What’s weird, though - if Cale's version of events is correct and complete - is that Island Records didn’t object to “Leaving It Up to You” at that time. It’s a marvelously malevolent track, one well worth the attention it will be receiving at some future date. But some time after the album’s release, I believe after the first general pressing, they decided that not-very-veiled threats alluding to Sharon Tate wouldn’t do. Without consulting Cale, they replaced it with the previously unreleased and unloved pastoral “Coral Moon.”

And there’s nothing wrong with Coral Moon as an outtake, or a b-side, or a minor album track. It carries forward the flame of Cale’s crooner/mid-period Beach Boys side, directly following up “Sylvia Said” and recalling the debut’s “Big White Cloud.” It’s got the lush instrumentation, the cooing backing vocals, the thin and vaguely off-key crooning vocal, that satisfied refractory feeling. The lyrics aren’t anything to dwell on, I suppose, but in this they are not so unique. They’re simple, naturalistic, and pastoral, rather threatening the validity of my insight about Cale and nature. But they’re functional and not embarrassing, at least.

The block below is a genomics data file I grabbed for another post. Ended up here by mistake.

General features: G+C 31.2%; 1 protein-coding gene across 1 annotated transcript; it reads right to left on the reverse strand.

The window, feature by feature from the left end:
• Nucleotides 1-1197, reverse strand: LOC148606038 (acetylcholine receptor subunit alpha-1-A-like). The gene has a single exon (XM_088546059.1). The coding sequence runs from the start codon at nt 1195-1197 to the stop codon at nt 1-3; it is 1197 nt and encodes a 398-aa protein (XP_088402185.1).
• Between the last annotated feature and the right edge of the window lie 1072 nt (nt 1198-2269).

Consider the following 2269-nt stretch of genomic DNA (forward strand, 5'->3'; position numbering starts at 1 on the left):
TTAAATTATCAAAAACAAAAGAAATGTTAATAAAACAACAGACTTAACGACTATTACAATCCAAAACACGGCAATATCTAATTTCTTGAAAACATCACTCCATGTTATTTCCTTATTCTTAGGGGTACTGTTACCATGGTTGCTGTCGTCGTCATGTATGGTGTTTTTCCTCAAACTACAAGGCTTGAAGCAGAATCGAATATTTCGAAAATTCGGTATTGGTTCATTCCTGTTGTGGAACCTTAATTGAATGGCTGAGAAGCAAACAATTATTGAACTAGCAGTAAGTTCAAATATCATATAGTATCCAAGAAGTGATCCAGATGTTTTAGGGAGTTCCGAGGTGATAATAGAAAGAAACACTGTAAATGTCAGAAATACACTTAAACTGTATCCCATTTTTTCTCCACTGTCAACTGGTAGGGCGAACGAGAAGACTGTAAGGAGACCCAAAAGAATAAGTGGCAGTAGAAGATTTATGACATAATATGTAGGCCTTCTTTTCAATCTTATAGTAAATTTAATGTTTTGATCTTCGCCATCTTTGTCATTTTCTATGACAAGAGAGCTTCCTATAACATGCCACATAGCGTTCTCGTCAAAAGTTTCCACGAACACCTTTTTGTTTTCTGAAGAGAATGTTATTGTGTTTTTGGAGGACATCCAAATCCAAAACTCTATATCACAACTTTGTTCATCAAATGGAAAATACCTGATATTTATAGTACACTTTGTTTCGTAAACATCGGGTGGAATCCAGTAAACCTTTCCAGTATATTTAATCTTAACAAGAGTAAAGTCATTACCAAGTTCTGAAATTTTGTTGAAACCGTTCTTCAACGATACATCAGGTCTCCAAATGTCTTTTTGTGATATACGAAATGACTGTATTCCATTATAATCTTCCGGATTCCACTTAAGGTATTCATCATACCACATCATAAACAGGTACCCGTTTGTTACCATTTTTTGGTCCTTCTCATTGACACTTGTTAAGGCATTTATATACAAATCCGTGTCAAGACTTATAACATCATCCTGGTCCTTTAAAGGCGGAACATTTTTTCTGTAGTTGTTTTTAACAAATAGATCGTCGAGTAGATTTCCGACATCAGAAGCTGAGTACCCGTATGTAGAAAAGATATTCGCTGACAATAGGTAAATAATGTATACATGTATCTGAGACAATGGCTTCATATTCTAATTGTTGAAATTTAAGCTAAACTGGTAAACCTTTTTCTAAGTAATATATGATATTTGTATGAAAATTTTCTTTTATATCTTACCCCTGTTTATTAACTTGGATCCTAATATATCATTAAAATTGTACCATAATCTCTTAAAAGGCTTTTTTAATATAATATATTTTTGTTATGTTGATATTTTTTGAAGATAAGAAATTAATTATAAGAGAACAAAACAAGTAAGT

There’s really not much to complain about in this lovely if unexceptional track. I wouldn’t even mention flaws like the way the well-constructed bridge is wasted, the way said bridge’s melody rips off the better bridge of album opener “My Maria”, or the way the song peters out without a satisfying ending. It would be a pleasant surprise as an outtake, really cool as a b-side, enjoyable as filler.

But it replaced “Leaving It Up to You,” one of Cale’s most visceral and frightening songs. The keystone track of Helen of Troy, even. Pulling out that slab of violent paranoia and slipping in this slight amusement showed an insensitivity to quality and album construction on Island’s part that still rankles. It’s not fair to blame a song for the way it’s used, but life’s not fair, and “Coral Moon” will always carry an asterisk for me.


Friday, September 7, 2007

Experiment Number 1